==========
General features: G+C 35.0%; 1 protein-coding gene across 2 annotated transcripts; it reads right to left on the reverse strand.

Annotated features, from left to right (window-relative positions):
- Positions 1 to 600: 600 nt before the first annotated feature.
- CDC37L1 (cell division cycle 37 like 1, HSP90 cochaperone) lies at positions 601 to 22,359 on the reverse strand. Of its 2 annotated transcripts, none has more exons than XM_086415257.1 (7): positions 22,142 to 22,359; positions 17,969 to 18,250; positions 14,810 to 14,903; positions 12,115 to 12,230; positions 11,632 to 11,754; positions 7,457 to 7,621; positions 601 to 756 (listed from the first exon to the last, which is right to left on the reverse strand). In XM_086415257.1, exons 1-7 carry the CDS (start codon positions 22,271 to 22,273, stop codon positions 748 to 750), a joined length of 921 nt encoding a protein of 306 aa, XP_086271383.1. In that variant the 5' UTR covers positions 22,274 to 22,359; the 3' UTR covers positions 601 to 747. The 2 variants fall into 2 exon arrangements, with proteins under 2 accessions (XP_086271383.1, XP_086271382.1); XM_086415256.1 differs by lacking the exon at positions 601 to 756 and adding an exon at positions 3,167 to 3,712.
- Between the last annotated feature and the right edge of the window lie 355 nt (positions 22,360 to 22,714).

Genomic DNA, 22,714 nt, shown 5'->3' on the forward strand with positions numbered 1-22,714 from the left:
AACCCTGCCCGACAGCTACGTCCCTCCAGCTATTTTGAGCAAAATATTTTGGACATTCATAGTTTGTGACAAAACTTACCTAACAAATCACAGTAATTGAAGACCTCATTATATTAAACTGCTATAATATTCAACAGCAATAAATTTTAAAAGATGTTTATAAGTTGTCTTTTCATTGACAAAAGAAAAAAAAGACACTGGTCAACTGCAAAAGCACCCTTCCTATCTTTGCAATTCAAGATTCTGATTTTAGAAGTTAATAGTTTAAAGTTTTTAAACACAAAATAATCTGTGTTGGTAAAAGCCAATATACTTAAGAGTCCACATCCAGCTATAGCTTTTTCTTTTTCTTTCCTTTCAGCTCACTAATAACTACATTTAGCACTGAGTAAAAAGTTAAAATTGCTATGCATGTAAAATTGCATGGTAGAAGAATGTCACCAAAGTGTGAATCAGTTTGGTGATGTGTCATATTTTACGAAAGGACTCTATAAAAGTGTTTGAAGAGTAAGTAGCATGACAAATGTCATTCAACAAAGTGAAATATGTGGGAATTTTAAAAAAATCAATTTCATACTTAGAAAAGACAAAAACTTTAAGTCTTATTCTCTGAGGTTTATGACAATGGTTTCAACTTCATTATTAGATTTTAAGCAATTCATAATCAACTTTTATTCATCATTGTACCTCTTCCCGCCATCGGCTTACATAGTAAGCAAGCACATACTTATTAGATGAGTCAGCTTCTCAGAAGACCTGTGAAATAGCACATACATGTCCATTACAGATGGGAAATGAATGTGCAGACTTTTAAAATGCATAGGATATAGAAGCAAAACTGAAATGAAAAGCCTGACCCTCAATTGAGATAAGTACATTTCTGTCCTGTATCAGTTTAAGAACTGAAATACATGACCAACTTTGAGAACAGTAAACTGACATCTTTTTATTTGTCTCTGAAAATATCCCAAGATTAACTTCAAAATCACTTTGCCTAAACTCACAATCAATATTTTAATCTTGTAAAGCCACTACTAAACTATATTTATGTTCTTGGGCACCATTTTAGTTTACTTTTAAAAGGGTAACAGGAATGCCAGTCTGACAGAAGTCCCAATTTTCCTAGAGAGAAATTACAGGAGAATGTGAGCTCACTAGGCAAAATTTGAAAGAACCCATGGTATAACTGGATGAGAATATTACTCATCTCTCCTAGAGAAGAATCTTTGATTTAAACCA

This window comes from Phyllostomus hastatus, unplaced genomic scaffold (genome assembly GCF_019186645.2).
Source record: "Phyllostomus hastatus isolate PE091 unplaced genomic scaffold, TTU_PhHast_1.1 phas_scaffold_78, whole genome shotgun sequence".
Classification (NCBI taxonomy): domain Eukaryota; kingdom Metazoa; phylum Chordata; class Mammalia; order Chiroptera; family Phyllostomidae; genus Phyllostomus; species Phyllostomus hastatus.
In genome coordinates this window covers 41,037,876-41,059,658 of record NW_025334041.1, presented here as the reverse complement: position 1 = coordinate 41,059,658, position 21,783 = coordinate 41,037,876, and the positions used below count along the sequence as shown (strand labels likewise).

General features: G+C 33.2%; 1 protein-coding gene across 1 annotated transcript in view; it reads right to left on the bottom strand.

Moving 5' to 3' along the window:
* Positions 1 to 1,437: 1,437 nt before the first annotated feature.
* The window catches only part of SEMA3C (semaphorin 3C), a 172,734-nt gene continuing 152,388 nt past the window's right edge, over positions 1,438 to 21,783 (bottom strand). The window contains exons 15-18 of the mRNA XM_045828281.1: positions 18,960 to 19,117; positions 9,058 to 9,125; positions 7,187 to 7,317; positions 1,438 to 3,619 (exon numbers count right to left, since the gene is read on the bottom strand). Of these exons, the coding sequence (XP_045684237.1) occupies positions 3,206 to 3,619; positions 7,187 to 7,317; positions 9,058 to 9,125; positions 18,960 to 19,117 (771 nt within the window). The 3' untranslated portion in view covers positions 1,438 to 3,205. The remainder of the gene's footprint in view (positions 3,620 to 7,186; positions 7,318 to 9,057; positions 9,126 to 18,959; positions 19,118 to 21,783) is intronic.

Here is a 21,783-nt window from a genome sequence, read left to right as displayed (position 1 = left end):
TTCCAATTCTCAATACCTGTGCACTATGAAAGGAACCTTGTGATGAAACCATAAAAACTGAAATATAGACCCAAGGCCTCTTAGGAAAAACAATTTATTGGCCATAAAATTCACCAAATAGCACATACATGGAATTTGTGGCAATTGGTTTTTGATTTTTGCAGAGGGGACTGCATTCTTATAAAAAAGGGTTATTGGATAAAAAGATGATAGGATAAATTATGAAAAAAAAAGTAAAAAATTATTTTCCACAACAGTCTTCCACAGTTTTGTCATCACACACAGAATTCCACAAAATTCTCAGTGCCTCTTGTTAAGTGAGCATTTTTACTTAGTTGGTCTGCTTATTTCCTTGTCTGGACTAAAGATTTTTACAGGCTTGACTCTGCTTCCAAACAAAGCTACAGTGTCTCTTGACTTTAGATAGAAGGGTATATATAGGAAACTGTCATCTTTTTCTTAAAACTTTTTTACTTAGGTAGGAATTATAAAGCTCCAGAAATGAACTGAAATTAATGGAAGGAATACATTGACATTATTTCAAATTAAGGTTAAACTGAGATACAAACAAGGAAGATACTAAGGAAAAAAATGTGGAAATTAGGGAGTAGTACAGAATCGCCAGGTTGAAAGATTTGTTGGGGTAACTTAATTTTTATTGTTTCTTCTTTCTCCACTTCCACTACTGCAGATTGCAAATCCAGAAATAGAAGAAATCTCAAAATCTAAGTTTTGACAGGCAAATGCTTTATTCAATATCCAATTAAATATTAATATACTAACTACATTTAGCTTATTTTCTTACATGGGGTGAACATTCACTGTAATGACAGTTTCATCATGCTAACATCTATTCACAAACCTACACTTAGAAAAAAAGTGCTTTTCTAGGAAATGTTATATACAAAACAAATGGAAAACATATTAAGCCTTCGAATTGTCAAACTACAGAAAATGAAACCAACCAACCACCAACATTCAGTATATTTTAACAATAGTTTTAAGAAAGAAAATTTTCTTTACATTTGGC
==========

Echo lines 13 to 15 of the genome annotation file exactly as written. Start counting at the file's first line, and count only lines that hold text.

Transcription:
Moving 5' to 3' along the window:
* Positions 1 to 1,437: 1,437 nt before the first annotated feature.
* The window catches only part of SEMA3C (semaphorin 3C), a 172,734-nt gene continuing 152,388 nt past the window's right edge, over positions 1,438 to 21,783 (bottom strand). The window contains exons 15-18 of the mRNA XM_045828281.1: positions 18,960 to 19,117; positions 9,058 to 9,125; positions 7,187 to 7,317; positions 1,438 to 3,619 (exon numbers count right to left, since the gene is read on the bottom strand). Of these exons, the coding sequence (XP_045684237.1) occupies positions 3,206 to 3,619; positions 7,187 to 7,317; positions 9,058 to 9,125; positions 18,960 to 19,117 (771 nt within the window). The 3' untranslated portion in view covers positions 1,438 to 3,205. The remainder of the gene's footprint in view (positions 3,620 to 7,186; positions 7,318 to 9,057; positions 9,126 to 18,959; positions 19,118 to 21,783) is intronic.